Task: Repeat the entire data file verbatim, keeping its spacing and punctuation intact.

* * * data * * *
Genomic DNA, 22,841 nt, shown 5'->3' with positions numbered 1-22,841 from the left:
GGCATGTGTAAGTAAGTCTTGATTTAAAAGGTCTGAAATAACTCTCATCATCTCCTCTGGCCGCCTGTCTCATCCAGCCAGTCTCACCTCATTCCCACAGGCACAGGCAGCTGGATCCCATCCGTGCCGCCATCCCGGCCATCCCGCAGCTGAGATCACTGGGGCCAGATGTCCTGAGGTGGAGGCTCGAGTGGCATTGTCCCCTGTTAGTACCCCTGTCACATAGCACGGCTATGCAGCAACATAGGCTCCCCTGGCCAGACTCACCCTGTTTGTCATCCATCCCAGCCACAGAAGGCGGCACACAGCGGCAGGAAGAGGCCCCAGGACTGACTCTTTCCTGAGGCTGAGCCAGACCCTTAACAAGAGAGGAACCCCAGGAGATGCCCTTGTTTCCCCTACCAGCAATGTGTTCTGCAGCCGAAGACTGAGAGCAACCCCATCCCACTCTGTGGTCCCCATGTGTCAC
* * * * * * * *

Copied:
Genomic DNA, 22,841 nt, shown 5'->3' with positions numbered 1-22,841 from the left:
GGCATGTGTAAGTAAGTCTTGATTTAAAAGGTCTGAAATAACTCTCATCATCTCCTCTGGCCGCCTGTCTCATCCAGCCAGTCTCACCTCATTCCCACAGGCACAGGCAGCTGGATCCCATCCGTGCCGCCATCCCGGCCATCCCGCAGCTGAGATCACTGGGGCCAGATGTCCTGAGGTGGAGGCTCGAGTGGCATTGTCCCCTGTTAGTACCCCTGTCACATAGCACGGCTATGCAGCAACATAGGCTCCCCTGGCCAGACTCACCCTGTTTGTCATCCATCCCAGCCACAGAAGGCGGCACACAGCGGCAGGAAGAGGCCCCAGGACTGACTCTTTCCTGAGGCTGAGCCAGACCCTTAACAAGAGAGGAACCCCAGGAGATGCCCTTGTTTCCCCTACCAGCAATGTGTTCTGCAGCCGAAGACTGAGAGCAACCCCATCCCACTCTGTGGTCCCCATGTGTCAC